The FDA completed a traceback investigation of multiple types of leafy greens identified in patient interviews. Although no single ranch was identified as a common source of the leafy greens, FDA and state partners also conducted on-site investigations on farms of interest.

Teams were deployed to dozens of ranches in the region to conduct large scale environmental sampling. Additionally, no Shiga toxin-producing E. coli were found on leafy greens. As part of the field investigation, teams conducted environmental sampling on and around ranches of interest to identify any factors that could have led to contamination. Samples of soil, scat or animal droppings, compost, water, and other environmental sources were collected and analyzed.

Laboratory analysis of samples is now complete. The analysis has confirmed a positive match to the outbreak strain in a sample of cattle feces, which was collected during follow-up investigations on a roadside, uphill from where leafy greens or other food identified in the traceback investigation were grown. While the finding does not provide definitive information on how E. coli may have contaminated product during the growing and harvesting season, it does confirm the presence of a strain of E. coli O157:H7 that causes recurring outbreaks in a more narrowly defined growing region and a potential, continued source of contamination.

At this time, FDA’s investigational activities have concluded. The FDA continues to review the findings from this outbreak and a detailed report will be released in the near future. This report will include recommendations shaped by the investigation findings.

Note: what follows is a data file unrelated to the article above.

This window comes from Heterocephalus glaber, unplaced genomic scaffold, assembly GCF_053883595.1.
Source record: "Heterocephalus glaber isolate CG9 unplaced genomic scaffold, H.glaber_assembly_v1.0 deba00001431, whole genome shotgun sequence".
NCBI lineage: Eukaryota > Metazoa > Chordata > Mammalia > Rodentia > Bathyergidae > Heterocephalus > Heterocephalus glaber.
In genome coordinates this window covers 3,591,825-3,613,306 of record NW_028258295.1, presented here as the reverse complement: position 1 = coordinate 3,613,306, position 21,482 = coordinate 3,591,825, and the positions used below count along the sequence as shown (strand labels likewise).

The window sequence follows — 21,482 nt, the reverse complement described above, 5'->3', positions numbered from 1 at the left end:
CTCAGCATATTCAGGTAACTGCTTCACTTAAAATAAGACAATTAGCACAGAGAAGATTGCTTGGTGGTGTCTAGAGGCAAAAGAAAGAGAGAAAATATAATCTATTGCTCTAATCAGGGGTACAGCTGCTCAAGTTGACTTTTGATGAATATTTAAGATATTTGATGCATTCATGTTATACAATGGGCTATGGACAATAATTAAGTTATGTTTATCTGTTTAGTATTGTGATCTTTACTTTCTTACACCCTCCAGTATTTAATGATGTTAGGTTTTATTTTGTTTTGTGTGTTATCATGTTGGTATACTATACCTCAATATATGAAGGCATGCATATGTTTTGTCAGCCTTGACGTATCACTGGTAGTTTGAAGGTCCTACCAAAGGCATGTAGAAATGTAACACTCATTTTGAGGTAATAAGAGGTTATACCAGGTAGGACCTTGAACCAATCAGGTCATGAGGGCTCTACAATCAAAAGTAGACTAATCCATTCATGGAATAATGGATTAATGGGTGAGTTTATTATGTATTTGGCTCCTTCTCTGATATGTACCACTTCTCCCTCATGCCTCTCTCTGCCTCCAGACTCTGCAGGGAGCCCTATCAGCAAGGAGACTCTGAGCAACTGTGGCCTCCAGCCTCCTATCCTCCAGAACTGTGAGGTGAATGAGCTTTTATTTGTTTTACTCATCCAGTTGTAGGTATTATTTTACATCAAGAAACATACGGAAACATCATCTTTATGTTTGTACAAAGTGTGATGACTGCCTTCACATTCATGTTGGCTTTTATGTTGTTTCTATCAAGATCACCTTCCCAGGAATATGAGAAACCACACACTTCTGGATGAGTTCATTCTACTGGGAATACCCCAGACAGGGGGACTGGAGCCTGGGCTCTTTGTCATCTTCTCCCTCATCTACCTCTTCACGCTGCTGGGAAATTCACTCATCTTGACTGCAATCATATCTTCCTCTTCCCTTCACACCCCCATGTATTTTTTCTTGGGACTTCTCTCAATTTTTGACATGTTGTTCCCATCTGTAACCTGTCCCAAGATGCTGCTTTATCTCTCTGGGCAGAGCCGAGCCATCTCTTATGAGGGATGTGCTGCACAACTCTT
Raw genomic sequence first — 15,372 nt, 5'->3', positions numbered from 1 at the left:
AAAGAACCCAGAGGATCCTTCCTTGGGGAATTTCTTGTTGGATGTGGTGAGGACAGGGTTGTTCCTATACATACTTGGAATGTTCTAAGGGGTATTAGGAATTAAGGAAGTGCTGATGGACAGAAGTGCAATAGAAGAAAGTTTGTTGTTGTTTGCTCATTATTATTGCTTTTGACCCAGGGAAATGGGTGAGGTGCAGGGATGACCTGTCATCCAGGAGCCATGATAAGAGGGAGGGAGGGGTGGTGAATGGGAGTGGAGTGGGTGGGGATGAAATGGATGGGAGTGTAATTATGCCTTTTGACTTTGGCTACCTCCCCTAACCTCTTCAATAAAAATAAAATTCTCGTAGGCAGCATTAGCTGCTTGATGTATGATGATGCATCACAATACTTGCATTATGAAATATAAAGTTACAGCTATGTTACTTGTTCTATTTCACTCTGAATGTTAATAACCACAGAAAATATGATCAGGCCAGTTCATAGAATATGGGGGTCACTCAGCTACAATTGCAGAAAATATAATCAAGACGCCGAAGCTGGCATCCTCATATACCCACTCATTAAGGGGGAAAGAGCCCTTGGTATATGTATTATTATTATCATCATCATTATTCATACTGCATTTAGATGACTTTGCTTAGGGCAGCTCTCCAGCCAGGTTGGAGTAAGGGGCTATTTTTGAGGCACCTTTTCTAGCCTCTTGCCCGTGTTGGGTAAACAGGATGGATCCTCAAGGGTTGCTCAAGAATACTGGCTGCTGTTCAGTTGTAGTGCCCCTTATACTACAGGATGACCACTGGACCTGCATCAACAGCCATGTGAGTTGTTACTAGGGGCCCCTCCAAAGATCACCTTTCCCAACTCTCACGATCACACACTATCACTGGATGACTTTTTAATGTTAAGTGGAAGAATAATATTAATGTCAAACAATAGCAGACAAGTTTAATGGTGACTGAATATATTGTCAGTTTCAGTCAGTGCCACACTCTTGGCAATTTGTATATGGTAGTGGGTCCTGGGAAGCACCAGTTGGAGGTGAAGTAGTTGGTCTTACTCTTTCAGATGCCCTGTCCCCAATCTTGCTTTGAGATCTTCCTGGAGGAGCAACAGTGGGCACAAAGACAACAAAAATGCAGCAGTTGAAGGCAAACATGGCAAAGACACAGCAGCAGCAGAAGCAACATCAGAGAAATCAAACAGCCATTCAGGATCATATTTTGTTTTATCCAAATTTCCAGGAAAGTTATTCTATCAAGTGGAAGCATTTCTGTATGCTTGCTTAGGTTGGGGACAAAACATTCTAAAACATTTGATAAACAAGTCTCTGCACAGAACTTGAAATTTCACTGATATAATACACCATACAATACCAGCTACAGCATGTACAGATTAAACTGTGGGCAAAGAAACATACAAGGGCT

In the meantime, as recommended in our Leafy Greens Action Plan, the FDA continues to recommend growers assess and mitigate risk associated with adjacent and nearby land use practices, particularly as it relates to the presence of livestock, which are a persistent reservoir of E. coli O157:H7 and other STEC.

Recommendation

CDC has declared this outbreak to be over. There is no recommendation for consumers, retailers, or suppliers.

Research – Evaluation of foodborne pathogen die-off in back-sweetened wine and apple cider models

Journal of Food Protection

Wine and alcoholic apple cider are commonly back-sweetened with unpasteurized juice to produce fresh, natural, and palatable sweetened alcoholic beverages. Foodborne pathogens may be introduced from unpasteurized juice into alcoholic beverages through this back-sweetening process. Although pathogens generally do not survive under low pH conditions or high alcohol environment, the die-off of these pathogens has not been established to ensure the safety of the products. To determine the safety of these back-sweetened beverages, we evaluated the survival of three common foodborne pathogens, E. coli O157:H7, Salmonella enterica , and Listeria monocytogenes in modified white grape juice and apple juice models. White grape juice and apple juice were modified with hydrochloric acid/sodium hydroxide and ethanol to achieve conditions that are similar to the back-sweetened white wine and alcoholic apple cider. Pathogen cocktails were inoculated separately into modified juice models and their survival in the juice models were recorded over a 96-hour period. Our results show that a combination of low pH and high ethanol content resulted in a faster pathogen die-off compared to higher pH and lower ethanol conditions. The holding times required for different combinations of pH and ethanol concentration for each juice model to achieve 5-log reduction were reported. This research provides data to validate pathogen die-off to comply with Juice HACCP 5-log pathogen inactivation requirements for back-sweetened wine and alcoholic apple cider.

USA – Investigations of Foodborne Illness Outbreaks

FDA

The following is a list of outbreak investigations being managed by FDA’s CORE Response Teams. The investigations are in a variety of stages, meaning that some outbreaks have limited information, and others may be near completion.

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USA – Sources of Foodborne Illness Report Released – IFSAC

Click to access P19-2018-report-TriAgency-508.pdf